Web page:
After the commotion settled down Joel was pitted against Ryan Hall of famed, Lloyd Irving jiu-jitsu in Maryland.  This would prove to be the match of the day and the crowd, no longer fascinated by a lunatic’s antics, focused their attention on the match about to begin.  Ryan Hall came all the way from the east coast to participate in a tournament that would pay him absolutely no money if he were to win it all just for the love of the sport.  Much like Joel he was a jiu-jitsu student turned no-gi grappler at the behest of what could be a promising UFC career.  Ryan Hall stood a good four inches shorter than Joel but had the thicker frame of a freestyle wrestler and the cockiness of youth.  He couldn’t have been more than twenty-five with a baby face that belied dangerous ability.  A greater challenge for both contestants was not in the Convention Center this afternoon.   When the fight commenced both Joel and Ryan respected each other so much that they both immediately sat down to avoid a potential deciding point exchange on the takedowns.  Two fighters sat on their asses and smiled at one another less than two seconds after the referee said “fight!”  Ryan was first to the mat and, according to the rules, had the advantage of fighting from the guard with Joel as the pursuant attacker.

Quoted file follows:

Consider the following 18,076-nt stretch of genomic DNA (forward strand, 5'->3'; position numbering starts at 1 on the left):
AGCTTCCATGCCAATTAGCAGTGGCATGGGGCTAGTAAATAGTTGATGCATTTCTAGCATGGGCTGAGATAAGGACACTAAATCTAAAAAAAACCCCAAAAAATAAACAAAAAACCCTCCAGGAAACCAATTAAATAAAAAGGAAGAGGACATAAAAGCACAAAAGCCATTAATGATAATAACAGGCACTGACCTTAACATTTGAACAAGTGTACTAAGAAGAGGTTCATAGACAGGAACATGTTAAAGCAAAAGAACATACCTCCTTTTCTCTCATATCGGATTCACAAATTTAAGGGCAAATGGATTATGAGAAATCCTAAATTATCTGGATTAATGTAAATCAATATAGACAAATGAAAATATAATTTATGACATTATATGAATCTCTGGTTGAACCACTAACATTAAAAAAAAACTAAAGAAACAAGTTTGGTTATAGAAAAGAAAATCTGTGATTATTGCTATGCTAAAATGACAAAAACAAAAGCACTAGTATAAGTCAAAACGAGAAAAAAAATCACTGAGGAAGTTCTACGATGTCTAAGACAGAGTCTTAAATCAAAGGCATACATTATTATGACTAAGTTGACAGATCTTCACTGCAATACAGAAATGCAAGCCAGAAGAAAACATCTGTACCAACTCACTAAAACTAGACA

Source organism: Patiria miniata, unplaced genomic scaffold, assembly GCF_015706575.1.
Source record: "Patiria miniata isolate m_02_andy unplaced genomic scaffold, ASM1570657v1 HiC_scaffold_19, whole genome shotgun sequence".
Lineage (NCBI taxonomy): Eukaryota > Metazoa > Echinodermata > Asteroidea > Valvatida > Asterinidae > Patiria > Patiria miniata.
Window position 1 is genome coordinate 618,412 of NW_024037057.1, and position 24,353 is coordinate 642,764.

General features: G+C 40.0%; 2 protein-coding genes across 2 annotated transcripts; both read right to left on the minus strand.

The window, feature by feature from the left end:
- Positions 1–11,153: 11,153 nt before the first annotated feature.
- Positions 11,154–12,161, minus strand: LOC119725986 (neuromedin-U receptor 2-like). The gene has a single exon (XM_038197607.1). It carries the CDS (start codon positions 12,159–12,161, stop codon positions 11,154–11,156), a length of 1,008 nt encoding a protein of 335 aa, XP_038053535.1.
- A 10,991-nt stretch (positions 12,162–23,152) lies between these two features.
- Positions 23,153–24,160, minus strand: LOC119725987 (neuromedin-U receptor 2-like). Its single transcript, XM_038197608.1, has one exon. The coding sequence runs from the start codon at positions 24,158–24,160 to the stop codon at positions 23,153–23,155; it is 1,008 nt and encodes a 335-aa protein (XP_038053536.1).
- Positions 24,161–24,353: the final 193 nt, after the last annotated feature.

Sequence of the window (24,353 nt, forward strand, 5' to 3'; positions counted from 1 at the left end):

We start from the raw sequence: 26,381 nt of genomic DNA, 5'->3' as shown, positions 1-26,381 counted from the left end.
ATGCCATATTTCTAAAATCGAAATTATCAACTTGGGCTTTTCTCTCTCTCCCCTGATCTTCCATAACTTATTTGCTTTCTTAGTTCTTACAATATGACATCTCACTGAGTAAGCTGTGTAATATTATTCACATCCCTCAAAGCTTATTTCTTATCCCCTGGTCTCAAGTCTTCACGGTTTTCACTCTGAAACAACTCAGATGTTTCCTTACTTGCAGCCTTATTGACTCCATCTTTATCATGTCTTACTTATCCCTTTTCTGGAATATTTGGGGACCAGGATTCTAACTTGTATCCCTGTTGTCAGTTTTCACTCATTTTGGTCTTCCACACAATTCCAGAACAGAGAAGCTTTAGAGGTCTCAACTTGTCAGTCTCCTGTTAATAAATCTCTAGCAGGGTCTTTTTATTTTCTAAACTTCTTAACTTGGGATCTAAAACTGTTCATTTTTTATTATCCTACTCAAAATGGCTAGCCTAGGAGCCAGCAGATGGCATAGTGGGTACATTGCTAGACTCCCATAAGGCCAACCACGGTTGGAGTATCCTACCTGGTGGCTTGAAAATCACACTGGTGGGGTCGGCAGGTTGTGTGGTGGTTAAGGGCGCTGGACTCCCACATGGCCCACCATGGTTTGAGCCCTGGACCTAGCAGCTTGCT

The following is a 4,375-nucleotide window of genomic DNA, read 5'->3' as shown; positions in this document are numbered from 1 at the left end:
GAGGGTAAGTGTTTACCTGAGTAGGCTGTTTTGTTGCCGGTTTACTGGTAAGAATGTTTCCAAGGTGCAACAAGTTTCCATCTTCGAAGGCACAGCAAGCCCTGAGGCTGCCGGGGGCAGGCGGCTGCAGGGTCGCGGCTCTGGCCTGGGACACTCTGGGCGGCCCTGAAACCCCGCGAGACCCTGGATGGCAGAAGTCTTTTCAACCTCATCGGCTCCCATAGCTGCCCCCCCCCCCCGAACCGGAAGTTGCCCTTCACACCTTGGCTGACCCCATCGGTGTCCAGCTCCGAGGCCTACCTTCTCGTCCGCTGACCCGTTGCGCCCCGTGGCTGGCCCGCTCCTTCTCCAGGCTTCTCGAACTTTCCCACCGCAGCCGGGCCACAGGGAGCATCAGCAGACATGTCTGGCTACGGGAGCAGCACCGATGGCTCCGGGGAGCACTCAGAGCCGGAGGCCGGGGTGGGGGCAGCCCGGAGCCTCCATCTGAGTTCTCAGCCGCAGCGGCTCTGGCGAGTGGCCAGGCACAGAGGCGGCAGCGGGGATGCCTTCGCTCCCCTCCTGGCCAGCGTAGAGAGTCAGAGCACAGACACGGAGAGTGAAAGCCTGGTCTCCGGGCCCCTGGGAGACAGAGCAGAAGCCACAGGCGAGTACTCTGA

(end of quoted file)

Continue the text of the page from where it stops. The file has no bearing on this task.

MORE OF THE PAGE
The unfamiliar position may have thrown Joel off at first as he struggled to get past Ryan’s guard by just running past it.  After about a minute of these attempts with no points awarded to either player, Joel tried the daring move of jumping the guard but was unsuccessful.  The resulting entanglement left them both on the mat grasping each others’ foot for a submission.  The fifty-fifty split of foot locking is still a puzzle to me.  In order to gain the advantage of the secure hold a grappler must essentially give up his own foot for the potential counter move.  Both Ryan and Joel writhed on the ground for every amount of leverage while holding on to the extreme lower limbs.  All of a sudden though, Joel’s face appeared to grimace and he quickly tapped on Ryan’s leg in order to release the hold.  If Joel could have held on for another ten seconds he may have secured the victory for himself by applying the painful foot lock first.  If Ryan hadn’t released it when he had, however, we may never be able to watch one of the greatest surfers of all time ply his trade.  You need two feet to surf like Joel Tudor and foot locks are made for breaking feet.